Punching Up And Punching Down

One of the many flaws with contemporary leftist thought is the blind favoritism for underdog causes and the assumption that intersectionalism is a good way of accounting for where someone stands on a privilege chart that determines the legitimacy of someone’s critiques of those above them.  When punching up at some supposedly more powerful people is always to be accepted, it is forgotten that every effort to punch up at someone on one dimension is simultaneously punching down in another dimension.  In fact, I would like to posit that every single conflict between different people or institutions or ideologies is done with a desire to punch down on some dimension and to frame a conflict so that one is punching down rather than punching up.  What has made matters different in contemporary times is that it has become necessary to disguise and to fail to admit the aspects in which one is punching down because it makes one appear like a bully, even if the framing of disputes and the avoidance of fair dealing in contemporary conflicts makes it clear that punching down remains a vital aspect in seeking victory in any contest.  The fact that contemporary leftist thought does not account for these multiple dimensions is yet another aspect in which supposed social justice fails ultimately to be just or accurate in its reasoning.

How is it that combatants simultaneously punch up and down in their conflicts with others?  How is it that “oppressed” minorities act in the contemporary world?  Well, they seek to corrupt institutions, engage in brutally violent protests and intimidation efforts of their supposed enemies, seek to gain institutional power to shape policy and delegitimize their critics and rivals, and so on.  None of this is punching up.  All of it is seeking some sort of advantage vis-a-vis others.  Nor is this isolated.  Plaintiffs shop around for favorable courts to file in so as to gain an advantage in their lawsuits.  Throughout history armies with quantitative deficiencies have always appealed to or sought qualitative advantages to even things out or reverse disadvantages into advantages.  So it was that Confederates thought that one rebel could whip ten Yankees when in fact they could not prevail against 2 to 3 Yankees in the Civil War and found their logistical weaknesses and backwards slaveowning society decisive disadvantages.  Hitler found out similarly that German technology could not prevail against Soviet superiority in numbers aided by American lend-lease.  And on and on the examples will multiply themselves through history.

Indeed, if we look at our own hostile interactions with others, we will see that much of our efforts is spent in seeking to fight our fights on our strongest territory.  How we choose to resolve our conflicts with others and throw our weight around is indicative of what strengths we believe that we possess relative to our rivals and opponents.  For example, if we tend to fight our debates using logic and reason, we are punching down in the sense that we view ourselves as more intelligent and better informed than those we are arguing with.  If we seek to throw around institutional power, we trust in our political sense and powerful allies rather than in the justice of our case.  If we make appeals to justice and fairness and equity we believe that we are dealing with those who are less righteous and just than we are and seeking to punch down on the level of moral authority.  It does not strictly matter in terms of our calculations whether we are right or not, for often we find ourselves surprised if we underestimate our opposition, but rather it is worthwhile for us to remember that the very existence of a conflict depends on multiple parties not only differing in terms of their judgments and opinions but also on the way that they wish to frame and resolve those disagreements in a forum that is most favorable to them.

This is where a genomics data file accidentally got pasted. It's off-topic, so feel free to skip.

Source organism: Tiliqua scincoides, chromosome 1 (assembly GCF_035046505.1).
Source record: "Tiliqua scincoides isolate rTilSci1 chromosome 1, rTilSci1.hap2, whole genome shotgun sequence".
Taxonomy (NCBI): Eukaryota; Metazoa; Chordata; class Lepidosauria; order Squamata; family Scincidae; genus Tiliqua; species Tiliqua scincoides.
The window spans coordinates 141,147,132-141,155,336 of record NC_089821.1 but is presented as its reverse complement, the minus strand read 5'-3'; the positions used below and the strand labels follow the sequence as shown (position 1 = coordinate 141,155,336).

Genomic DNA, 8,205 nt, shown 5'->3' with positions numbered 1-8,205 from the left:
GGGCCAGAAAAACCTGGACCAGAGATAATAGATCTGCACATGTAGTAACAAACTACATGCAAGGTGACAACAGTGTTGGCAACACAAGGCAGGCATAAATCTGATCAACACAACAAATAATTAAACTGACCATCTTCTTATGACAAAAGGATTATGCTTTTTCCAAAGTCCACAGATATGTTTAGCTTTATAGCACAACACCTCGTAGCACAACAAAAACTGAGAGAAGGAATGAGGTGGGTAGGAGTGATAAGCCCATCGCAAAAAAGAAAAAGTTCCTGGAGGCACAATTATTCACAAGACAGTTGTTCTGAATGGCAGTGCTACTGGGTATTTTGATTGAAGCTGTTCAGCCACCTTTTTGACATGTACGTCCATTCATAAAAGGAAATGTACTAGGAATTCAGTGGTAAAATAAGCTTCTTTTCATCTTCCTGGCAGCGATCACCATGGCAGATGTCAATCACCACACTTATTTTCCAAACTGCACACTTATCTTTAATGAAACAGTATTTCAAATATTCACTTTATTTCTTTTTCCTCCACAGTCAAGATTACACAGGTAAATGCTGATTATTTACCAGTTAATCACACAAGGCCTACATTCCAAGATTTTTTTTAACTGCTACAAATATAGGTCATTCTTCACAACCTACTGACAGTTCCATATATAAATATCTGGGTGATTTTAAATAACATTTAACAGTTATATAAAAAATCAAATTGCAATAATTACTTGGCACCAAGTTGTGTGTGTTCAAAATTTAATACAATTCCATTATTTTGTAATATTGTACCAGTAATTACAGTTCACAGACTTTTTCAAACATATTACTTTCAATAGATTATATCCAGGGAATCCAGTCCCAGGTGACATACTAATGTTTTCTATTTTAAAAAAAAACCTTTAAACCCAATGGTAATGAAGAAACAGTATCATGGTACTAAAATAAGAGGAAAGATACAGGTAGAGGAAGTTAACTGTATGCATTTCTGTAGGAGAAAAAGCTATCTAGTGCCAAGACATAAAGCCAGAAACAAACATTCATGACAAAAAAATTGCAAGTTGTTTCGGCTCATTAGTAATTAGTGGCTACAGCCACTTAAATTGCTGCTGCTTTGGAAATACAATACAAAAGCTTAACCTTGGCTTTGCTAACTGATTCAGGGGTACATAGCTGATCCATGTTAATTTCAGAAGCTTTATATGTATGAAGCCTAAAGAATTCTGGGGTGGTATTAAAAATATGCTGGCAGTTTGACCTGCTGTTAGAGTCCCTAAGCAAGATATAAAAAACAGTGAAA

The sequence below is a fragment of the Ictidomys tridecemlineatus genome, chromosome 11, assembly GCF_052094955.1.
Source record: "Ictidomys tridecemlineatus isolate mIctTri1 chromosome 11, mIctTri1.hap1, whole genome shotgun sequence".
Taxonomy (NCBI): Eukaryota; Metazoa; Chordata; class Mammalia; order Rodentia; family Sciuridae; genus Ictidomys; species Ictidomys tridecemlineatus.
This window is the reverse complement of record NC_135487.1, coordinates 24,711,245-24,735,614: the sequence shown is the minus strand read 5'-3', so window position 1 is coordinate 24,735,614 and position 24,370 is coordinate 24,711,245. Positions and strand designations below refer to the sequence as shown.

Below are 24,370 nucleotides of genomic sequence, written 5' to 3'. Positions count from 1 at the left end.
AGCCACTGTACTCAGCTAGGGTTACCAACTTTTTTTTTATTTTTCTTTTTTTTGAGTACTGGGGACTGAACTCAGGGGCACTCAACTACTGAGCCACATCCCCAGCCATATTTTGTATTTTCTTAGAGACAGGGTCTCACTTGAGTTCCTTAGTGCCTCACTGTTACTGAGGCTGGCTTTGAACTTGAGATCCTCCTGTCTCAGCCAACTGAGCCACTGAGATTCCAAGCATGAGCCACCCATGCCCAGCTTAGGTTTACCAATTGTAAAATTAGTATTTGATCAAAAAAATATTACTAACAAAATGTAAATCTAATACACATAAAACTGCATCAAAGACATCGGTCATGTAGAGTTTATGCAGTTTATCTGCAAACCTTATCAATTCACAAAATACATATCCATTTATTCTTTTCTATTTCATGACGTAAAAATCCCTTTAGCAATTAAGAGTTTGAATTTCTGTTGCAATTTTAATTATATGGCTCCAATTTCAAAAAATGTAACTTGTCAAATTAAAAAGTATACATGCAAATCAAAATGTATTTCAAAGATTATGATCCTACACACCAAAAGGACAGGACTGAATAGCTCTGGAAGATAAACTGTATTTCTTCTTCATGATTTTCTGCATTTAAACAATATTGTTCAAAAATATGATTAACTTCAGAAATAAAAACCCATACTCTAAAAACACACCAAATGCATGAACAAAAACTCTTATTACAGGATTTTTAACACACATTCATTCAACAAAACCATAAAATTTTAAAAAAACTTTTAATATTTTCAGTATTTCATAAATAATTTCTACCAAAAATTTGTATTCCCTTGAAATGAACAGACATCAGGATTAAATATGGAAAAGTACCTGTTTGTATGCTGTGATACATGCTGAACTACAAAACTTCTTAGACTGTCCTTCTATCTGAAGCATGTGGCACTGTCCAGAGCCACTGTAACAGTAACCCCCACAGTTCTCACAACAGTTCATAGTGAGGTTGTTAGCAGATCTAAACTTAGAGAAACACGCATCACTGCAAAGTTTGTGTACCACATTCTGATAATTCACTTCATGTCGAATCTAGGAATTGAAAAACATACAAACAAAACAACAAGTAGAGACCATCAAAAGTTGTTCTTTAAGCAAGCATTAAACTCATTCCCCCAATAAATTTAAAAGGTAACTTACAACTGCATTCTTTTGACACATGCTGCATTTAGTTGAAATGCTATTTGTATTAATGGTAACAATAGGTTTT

Why is this so hard for us to realize and admit?  If people wish to be viewed as underdogs engaging in a heroic struggle against powerful bullies, as is common in the contemporary world, it is uncharitable and damaging to our own self-image to admit that we are engaging in selective framing to our best advantage so as to turn a disadvantageous struggle into something approaching the ease of clubbing a baby seal.  To admit that our framing of debates and our characterization of others and the way that we view and treat others is self-serving and often hypocritical and full of double standards and gross misrepresentations of others and ourselves is, in our minds, to concede too much to people who are unworthy of respect and dignity and honor.  Victory matters so much to us that we often forget what happens to us when we seek to win unjustly.  In viewing ourselves through the point of view of victims and disadvantaged people we forget the way that we can easily become bullies ourselves to others, while failing to recognize that we and our enemies are not so different after all, except that we can see the worst of others clearly while denying the fallen human aspects of our own perspective and behavior.  If we could see the troll in ourselves we would be more amused and less offended by the trolls all around us, and we would be less quick to accept every claim that someone was being oppressed, when we saw the way that we like to seek conflicts when we perceive an advantage, and could then figure that others were doing the same themselves, only proving that we are all human alike.

About nathanalbright

I'm a person with diverse interests who loves to read. If you want to know something about me, just ask.
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